It’s very sad and also frightening to see the rampant addiction and societal disconnect this game has brought.
    Thanks for sharing!

    1. Joseph,
      It is pretty surprising to see how quickly so many people can get addicted!

    2. Yes, it is!

  2. Like we don’t have enough distracted drivers/walkers already! Everywhere I go people have the faces glued to their screens…restaurants when they should be interacting with their families, the grocery store where their blue tooth device makes them look like they are talking to themselves, or even church using a ‘Bible app’…really? I actually had someone run into me on the sidewalk the other day with their nose buried in their phone!

    I don’t know when and where the ‘real world’ and the ‘digital world’ collided but frankly I don’t like it!

    Our solution was to move to the country where there is no cellphone reception…yeah! To bad I can’t keep the kiddos on the farm forever, sigh.

    Great post! Kim

    1. Thanks Kim.

      I’m unfamiliar with how much land you all have, but if you have a farm that’d be great if your kids could build homes somewhere near you. I’ve always hoped our kids stay close too.

  3. We are NOT playing this “game” at our house. It’s sad to see people so hooked on this fad.

    1. Yes, it’s quickly become an addiction/obsession to many!

  4. They also drive around your community at night and make you think there are intruders on your property.

    1. Rebecca,
      Hmmm, hadn’t seen that yet, but yes, that makes sense. When people drive by your place without entering/approaching/letting you know why they’re present, you have to wonder what they’re doing. Seems creepy.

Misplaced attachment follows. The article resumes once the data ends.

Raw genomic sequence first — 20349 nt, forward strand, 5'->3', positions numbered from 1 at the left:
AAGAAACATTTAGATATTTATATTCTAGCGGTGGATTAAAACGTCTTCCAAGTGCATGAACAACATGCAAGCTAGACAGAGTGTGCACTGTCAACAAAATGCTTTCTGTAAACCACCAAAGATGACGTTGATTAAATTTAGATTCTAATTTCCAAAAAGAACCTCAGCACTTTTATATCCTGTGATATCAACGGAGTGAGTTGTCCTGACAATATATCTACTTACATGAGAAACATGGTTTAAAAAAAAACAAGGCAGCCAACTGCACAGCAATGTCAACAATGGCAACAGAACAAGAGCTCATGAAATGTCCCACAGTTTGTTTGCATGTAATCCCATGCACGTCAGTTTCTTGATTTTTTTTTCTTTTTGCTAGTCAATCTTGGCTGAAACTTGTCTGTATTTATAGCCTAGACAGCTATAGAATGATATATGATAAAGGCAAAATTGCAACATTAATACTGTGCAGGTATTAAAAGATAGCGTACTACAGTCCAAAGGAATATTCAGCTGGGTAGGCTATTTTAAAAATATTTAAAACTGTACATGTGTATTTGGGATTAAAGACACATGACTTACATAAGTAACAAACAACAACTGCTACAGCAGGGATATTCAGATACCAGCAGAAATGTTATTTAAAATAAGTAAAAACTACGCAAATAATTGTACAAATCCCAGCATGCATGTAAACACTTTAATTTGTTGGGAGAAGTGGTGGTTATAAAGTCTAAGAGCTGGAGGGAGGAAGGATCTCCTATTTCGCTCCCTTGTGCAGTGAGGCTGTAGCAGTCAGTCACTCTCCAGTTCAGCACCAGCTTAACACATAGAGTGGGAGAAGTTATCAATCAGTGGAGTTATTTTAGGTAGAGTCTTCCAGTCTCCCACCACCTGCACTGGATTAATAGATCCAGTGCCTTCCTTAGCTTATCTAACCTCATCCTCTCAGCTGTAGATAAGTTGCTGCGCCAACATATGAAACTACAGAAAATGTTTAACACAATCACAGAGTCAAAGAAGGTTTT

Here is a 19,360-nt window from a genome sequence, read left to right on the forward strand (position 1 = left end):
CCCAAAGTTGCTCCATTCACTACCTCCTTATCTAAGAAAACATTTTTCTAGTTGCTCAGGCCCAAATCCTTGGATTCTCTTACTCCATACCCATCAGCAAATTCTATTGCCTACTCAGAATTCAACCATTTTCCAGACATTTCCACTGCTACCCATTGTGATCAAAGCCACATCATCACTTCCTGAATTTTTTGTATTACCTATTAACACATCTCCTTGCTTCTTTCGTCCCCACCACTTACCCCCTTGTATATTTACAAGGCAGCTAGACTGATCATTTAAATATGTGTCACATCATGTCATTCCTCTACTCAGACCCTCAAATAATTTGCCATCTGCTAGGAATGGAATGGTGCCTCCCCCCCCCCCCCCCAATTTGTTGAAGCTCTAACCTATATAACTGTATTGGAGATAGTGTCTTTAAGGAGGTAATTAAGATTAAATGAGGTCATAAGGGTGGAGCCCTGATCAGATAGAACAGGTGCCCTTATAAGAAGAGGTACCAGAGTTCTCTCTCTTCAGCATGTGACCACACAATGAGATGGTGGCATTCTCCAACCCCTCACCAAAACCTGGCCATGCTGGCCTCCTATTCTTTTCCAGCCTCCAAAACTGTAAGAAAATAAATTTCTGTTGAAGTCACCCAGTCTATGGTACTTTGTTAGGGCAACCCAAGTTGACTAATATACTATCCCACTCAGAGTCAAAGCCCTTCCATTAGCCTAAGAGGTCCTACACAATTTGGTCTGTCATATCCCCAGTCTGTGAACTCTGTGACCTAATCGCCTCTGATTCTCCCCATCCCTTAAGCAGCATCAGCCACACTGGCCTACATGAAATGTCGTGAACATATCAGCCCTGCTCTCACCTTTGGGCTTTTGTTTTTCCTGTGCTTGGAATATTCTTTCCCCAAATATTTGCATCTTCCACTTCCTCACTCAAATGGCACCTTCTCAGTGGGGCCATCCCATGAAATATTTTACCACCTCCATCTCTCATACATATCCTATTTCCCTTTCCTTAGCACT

5. Oh yikes. Apparently there’s a site where you can ask for your location to be on/off the Pokemon world/screen/whatever. Maybe we should do that?

    1. Jess,
      Yes, I just did that! Hopefully it works.

      Glad you think we should as well.

      I see the potential evangelistic opportunities, but I don’t think it outweighs the dangers.

    2. What is the address to opt out? I think EVERYONE you go there and click OFF.

  6. No one can dispute the inherent distraction that driving while watching any electronic device is dangerous to all people in proximity to the distracted driver. That being said there is power in knowledge here. First the game has some simple protocols to help prevent playing while driving. It won’t function if the GPS tracks your speed greater than 20 mph. While not a perfect solution its a start. Second, all churches, religious buildings, monuments, city monuments and buildings etc, are visit locations for the game. In order to play they must visit these locations. Usually the GPS requires them to be off the street a reasonable distance in order for the visit to work. Knowing this, how great would it be to set up a sign showing the best place for people to stop for the visit and spend a day each week handing out new testament bibles to all of the visitors? Just a thought….

    1. Hi Chris,
      Thanks for the comment.

      I wasn’t aware of any protocols, so yes, hearing that there are some is encouraging; however, even one of the ones you mentioned isn’t very helpful. Considering the example I saw, most people will cruise through a parking lot looking at their phone at a speed less than 20MPH.

      Your observation about evangelistic opportunities is intriguing though :). On the Facebook post someone just said something similar about inviting them to VBS.

Do you have a question or thought? If so, please share!